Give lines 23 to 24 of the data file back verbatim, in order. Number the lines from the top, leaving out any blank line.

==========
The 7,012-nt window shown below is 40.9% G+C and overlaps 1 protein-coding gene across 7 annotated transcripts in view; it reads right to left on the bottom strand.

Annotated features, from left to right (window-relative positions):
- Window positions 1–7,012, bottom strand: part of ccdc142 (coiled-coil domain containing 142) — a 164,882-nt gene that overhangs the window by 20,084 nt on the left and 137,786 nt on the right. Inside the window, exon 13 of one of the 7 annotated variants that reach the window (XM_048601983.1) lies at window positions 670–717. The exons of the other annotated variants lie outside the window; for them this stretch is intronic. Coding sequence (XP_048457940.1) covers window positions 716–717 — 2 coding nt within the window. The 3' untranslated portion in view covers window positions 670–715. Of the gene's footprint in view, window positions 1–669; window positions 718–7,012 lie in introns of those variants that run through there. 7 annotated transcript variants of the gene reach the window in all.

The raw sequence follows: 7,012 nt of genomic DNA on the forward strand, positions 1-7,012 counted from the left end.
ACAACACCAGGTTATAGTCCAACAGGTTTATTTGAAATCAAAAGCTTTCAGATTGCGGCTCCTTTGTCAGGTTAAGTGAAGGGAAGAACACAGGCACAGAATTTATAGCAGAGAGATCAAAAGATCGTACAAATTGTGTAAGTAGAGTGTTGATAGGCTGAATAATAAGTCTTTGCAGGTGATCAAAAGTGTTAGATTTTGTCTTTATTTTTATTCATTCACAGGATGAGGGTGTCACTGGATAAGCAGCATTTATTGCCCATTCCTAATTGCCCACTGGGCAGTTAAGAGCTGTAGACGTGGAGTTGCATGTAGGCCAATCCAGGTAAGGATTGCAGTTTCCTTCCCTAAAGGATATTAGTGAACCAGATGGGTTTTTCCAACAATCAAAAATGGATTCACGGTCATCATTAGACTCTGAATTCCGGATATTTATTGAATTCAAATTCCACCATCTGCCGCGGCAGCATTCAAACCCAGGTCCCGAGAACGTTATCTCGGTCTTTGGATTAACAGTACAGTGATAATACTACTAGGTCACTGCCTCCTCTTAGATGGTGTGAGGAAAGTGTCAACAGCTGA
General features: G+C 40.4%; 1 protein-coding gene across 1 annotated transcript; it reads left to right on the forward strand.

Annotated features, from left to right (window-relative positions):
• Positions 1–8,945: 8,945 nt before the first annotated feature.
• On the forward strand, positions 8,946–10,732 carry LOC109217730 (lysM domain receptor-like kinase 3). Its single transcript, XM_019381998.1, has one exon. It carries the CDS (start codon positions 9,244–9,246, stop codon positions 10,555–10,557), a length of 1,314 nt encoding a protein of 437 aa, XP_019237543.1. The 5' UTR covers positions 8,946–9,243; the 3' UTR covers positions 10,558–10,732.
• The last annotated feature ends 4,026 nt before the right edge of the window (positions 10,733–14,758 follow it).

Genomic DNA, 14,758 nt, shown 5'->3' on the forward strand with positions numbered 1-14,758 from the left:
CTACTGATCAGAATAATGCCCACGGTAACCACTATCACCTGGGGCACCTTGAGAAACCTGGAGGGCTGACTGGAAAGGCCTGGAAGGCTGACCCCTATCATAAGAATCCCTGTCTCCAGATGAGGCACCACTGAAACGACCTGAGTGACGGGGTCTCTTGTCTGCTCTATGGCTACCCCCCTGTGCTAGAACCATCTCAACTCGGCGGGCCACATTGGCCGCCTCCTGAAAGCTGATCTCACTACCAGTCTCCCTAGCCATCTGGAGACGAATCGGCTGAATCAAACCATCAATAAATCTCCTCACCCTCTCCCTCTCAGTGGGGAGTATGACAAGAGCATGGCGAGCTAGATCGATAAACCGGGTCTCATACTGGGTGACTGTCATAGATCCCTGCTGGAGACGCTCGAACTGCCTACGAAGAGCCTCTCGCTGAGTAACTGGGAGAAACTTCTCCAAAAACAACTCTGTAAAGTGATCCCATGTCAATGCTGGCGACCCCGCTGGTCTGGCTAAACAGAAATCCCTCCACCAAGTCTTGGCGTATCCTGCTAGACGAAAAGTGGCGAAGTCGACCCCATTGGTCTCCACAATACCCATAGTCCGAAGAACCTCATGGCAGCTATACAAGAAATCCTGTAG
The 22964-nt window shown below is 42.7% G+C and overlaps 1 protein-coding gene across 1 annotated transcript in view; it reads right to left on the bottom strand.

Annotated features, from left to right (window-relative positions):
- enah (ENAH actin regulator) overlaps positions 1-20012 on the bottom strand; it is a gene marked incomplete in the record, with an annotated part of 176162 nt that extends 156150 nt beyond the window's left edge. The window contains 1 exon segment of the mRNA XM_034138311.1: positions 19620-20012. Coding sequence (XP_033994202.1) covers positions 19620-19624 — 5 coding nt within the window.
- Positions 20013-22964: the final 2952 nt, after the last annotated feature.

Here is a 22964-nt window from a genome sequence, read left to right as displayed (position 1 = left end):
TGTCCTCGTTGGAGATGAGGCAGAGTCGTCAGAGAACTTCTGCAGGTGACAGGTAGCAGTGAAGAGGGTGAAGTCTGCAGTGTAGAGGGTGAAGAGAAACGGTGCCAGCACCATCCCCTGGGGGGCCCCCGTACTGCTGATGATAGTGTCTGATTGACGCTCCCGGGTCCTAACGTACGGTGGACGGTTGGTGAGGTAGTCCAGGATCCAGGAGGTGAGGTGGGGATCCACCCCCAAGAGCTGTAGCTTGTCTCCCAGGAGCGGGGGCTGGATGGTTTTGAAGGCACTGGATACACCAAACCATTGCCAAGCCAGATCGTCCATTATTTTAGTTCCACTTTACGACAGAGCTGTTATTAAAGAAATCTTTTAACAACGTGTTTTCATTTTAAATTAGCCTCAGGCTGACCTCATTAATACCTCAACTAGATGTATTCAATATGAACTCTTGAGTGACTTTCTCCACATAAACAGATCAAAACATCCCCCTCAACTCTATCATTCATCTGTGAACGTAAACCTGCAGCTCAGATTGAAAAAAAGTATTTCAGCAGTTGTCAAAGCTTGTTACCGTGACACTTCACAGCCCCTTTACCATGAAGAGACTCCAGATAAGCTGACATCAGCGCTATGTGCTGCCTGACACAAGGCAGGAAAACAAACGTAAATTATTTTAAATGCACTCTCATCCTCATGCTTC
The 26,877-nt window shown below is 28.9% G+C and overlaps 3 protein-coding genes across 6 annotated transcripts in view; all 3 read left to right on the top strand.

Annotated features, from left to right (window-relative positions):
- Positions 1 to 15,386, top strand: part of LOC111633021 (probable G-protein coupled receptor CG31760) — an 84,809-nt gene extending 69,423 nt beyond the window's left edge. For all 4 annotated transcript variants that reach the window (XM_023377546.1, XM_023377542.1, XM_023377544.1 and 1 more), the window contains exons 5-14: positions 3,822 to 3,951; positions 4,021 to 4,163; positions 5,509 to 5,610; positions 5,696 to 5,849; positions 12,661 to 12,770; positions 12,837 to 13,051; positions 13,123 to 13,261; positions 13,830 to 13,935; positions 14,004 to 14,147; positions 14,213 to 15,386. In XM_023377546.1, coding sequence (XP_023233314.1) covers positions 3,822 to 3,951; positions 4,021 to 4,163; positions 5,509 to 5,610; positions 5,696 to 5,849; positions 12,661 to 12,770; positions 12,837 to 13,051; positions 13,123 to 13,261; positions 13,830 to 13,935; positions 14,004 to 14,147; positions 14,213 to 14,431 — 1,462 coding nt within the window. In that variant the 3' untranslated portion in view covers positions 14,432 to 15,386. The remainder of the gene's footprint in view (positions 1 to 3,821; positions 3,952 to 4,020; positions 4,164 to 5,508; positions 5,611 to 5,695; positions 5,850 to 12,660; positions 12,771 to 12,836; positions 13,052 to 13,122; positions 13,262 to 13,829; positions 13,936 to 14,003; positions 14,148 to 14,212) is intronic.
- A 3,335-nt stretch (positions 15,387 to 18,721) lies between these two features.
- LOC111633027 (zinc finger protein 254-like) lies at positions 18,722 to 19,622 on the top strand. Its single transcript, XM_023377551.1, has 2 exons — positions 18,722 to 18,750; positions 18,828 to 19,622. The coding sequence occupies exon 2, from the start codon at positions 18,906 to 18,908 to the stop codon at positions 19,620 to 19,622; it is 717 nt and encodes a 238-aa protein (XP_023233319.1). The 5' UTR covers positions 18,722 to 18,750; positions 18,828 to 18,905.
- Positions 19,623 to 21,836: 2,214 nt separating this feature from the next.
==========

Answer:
- LOC111633027 (zinc finger protein 254-like) lies at positions 18,722 to 19,622 on the top strand. Its single transcript, XM_023377551.1, has 2 exons — positions 18,722 to 18,750; positions 18,828 to 19,622. The coding sequence occupies exon 2, from the start codon at positions 18,906 to 18,908 to the stop codon at positions 19,620 to 19,622; it is 717 nt and encodes a 238-aa protein (XP_023233319.1). The 5' UTR covers positions 18,722 to 18,750; positions 18,828 to 18,905.
- Positions 19,623 to 21,836: 2,214 nt separating this feature from the next.